My trip to San Francisco these past five days proved useful but disappointing. It’s now obvious to me that the plan I had conceived before I left Sydney and which I so steadfastly tried to make happen despite the financial and emotional burdens of losing my relationship with Sara will not actually work. I’m thankful that I met with several other friends who have each generously offered support and crash space for my planned arrival time in late June. It may have perhaps been destined for me to be alone (but not isolated) when I arrive in San Francisco; it’s been almost a decade in the making for me by now.

I’ve been to San Francisco twice before this trip, but I’ve never been so happy to leave it before. I am still determined to move there, but as I write this in my airplane seat somewhere over the landlocked middle of the continent, I find myself eagerly awaiting a return to Providence. I can’t stay on the East coast, but I can’t leave. Not yet, not when there is still so much for me to do here.

My thoughts are consistently drawn to productive pursuits; my second CSS book, my sexuality projects (KinkForAll.org and MaleSubmissionArt.com). I feel strong in ways I’ve never felt before: I bend the world. I change reality. I can.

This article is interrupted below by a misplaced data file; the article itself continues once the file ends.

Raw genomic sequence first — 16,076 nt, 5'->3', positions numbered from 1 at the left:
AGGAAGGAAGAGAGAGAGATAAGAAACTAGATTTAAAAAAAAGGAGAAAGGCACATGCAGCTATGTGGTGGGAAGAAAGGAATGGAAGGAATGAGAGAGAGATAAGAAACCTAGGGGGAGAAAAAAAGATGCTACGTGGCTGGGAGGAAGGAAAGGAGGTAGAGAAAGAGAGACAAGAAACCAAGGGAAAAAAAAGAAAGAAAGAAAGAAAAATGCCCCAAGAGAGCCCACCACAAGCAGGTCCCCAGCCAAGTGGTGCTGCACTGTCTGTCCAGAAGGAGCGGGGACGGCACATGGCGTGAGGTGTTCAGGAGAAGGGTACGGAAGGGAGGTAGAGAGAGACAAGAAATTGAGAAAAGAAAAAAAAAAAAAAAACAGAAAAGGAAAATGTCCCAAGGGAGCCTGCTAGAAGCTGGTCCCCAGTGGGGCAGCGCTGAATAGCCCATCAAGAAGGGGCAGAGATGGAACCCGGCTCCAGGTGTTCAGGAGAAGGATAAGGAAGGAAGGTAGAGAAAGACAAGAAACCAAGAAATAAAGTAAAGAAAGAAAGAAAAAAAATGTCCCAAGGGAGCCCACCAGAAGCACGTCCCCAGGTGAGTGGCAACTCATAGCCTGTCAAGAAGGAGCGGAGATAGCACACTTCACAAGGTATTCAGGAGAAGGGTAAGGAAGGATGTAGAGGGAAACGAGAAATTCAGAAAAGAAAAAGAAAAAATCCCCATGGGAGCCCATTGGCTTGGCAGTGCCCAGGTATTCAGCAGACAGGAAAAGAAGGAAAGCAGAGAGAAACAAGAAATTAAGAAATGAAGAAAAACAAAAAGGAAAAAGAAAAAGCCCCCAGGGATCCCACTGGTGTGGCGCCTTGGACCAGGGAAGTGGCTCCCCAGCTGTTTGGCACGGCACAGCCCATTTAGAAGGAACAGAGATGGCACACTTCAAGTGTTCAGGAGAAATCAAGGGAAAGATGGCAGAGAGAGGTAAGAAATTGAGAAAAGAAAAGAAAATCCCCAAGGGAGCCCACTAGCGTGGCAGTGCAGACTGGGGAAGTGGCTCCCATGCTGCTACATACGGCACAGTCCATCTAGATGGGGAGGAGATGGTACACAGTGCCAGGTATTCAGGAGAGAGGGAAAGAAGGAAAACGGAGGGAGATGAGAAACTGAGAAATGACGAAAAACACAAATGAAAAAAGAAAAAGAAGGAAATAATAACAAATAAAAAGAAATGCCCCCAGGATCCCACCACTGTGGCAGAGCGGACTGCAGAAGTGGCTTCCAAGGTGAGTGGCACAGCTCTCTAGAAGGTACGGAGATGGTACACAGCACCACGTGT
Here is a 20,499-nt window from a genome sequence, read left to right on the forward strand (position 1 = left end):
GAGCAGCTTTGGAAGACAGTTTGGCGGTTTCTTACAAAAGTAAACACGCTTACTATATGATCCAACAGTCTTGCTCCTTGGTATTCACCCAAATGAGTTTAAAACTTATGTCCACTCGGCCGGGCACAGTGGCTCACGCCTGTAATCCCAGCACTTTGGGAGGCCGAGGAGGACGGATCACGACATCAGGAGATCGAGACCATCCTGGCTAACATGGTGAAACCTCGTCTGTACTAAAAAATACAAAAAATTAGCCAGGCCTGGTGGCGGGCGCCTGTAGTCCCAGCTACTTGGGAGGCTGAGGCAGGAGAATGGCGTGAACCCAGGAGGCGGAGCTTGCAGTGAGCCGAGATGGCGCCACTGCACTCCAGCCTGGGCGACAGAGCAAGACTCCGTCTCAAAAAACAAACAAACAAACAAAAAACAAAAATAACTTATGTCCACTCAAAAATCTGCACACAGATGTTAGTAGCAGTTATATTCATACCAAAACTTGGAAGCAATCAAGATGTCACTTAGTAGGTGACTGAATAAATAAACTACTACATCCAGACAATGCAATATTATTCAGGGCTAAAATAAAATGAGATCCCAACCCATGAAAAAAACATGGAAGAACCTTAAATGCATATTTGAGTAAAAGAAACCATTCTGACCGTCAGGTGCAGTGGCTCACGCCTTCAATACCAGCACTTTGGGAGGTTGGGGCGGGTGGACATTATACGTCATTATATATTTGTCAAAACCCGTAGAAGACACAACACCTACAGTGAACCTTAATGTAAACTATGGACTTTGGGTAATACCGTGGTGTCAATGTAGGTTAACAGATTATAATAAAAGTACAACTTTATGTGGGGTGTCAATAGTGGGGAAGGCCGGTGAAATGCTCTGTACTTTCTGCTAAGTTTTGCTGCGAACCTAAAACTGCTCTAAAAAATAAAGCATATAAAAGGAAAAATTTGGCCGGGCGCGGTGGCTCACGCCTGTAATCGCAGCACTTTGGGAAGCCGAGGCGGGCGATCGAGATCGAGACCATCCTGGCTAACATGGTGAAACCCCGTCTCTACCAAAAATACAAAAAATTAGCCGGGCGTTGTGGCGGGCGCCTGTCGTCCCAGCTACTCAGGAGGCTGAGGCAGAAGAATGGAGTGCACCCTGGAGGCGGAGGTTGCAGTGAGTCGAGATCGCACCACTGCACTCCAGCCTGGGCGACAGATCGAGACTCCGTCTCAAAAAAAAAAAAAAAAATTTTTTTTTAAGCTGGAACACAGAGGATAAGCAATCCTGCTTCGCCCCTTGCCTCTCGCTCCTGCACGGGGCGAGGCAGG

But I’m still so, so sad, and so, so pained. I don’t cry every day anymore, but I do feel overwhelmed by it. I suspect that, in part, Sara left me because I am so driven by the things I need to change rather than the things that work. Some parts of me want to reach a point where I’m no longer fueled by things that way, but other parts of me doesn’t. As one Bostonian friend fondly reminds me, “All progress is the work of unreasonable men.”

I speak about KinkForAll so often everywhere I go that I’m uncertain whether I’ve latched onto it or if it has latched onto me. I fear for it like a father fears for a child growing too fast and yet I keep pushing it out from underneath my own auspice because I know it can’t ever be what I want it to be without experience in the world. The weekend after I was in Boston, KinkForAll Boston was set into motion by the people I spoke with there and now I am determined to be a part of it.